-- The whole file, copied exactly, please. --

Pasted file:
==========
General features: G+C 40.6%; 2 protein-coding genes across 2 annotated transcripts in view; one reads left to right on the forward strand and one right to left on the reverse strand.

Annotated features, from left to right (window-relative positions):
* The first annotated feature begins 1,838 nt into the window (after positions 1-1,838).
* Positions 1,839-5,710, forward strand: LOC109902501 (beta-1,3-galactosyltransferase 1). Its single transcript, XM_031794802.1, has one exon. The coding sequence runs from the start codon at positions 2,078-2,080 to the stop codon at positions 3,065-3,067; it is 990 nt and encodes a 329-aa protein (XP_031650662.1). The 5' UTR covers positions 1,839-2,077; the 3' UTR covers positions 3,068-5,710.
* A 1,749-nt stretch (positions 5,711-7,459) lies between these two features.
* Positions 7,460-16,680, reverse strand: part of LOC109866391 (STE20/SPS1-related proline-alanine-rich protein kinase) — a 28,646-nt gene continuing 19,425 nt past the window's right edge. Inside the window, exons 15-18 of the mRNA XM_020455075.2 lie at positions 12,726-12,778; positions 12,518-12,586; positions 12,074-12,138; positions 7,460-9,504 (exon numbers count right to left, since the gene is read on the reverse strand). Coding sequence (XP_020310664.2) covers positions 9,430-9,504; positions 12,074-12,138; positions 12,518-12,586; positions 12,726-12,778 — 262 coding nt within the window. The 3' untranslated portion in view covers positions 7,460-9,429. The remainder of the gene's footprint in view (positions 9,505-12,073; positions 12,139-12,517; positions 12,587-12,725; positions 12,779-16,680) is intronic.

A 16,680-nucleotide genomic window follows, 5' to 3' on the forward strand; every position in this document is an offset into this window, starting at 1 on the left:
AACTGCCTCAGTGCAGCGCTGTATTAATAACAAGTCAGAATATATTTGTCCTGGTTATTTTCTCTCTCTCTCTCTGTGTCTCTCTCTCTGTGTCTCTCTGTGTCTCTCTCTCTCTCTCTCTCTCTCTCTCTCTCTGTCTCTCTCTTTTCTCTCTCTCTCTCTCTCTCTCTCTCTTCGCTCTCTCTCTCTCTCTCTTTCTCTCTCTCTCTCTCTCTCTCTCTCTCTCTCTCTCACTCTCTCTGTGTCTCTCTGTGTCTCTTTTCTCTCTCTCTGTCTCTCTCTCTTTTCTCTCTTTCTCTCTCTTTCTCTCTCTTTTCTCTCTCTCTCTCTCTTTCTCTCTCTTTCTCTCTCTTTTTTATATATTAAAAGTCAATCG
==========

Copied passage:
General features: G+C 40.6%; 2 protein-coding genes across 2 annotated transcripts in view; one reads left to right on the forward strand and one right to left on the reverse strand.

Annotated features, from left to right (window-relative positions):
* The first annotated feature begins 1,838 nt into the window (after positions 1-1,838).
* Positions 1,839-5,710, forward strand: LOC109902501 (beta-1,3-galactosyltransferase 1). Its single transcript, XM_031794802.1, has one exon. The coding sequence runs from the start codon at positions 2,078-2,080 to the stop codon at positions 3,065-3,067; it is 990 nt and encodes a 329-aa protein (XP_031650662.1). The 5' UTR covers positions 1,839-2,077; the 3' UTR covers positions 3,068-5,710.
* A 1,749-nt stretch (positions 5,711-7,459) lies between these two features.
* Positions 7,460-16,680, reverse strand: part of LOC109866391 (STE20/SPS1-related proline-alanine-rich protein kinase) — a 28,646-nt gene continuing 19,425 nt past the window's right edge. Inside the window, exons 15-18 of the mRNA XM_020455075.2 lie at positions 12,726-12,778; positions 12,518-12,586; positions 12,074-12,138; positions 7,460-9,504 (exon numbers count right to left, since the gene is read on the reverse strand). Coding sequence (XP_020310664.2) covers positions 9,430-9,504; positions 12,074-12,138; positions 12,518-12,586; positions 12,726-12,778 — 262 coding nt within the window. The 3' untranslated portion in view covers positions 7,460-9,429. The remainder of the gene's footprint in view (positions 9,505-12,073; positions 12,139-12,517; positions 12,587-12,725; positions 12,779-16,680) is intronic.

A 16,680-nucleotide genomic window follows, 5' to 3' on the forward strand; every position in this document is an offset into this window, starting at 1 on the left:
AACTGCCTCAGTGCAGCGCTGTATTAATAACAAGTCAGAATATATTTGTCCTGGTTATTTTCTCTCTCTCTCTCTGTGTCTCTCTCTCTGTGTCTCTCTGTGTCTCTCTCTCTCTCTCTCTCTCTCTCTCTCTCTGTCTCTCTCTTTTCTCTCTCTCTCTCTCTCTCTCTCTCTTCGCTCTCTCTCTCTCTCTCTTTCTCTCTCTCTCTCTCTCTCTCTCTCTCTCTCTCTCACTCTCTCTGTGTCTCTCTGTGTCTCTTTTCTCTCTCTCTGTCTCTCTCTCTTTTCTCTCTTTCTCTCTCTTTCTCTCTCTTTTCTCTCTCTCTCTCTCTTTCTCTCTCTTTCTCTCTCTTTTTTATATATTAAAAGTCAATCG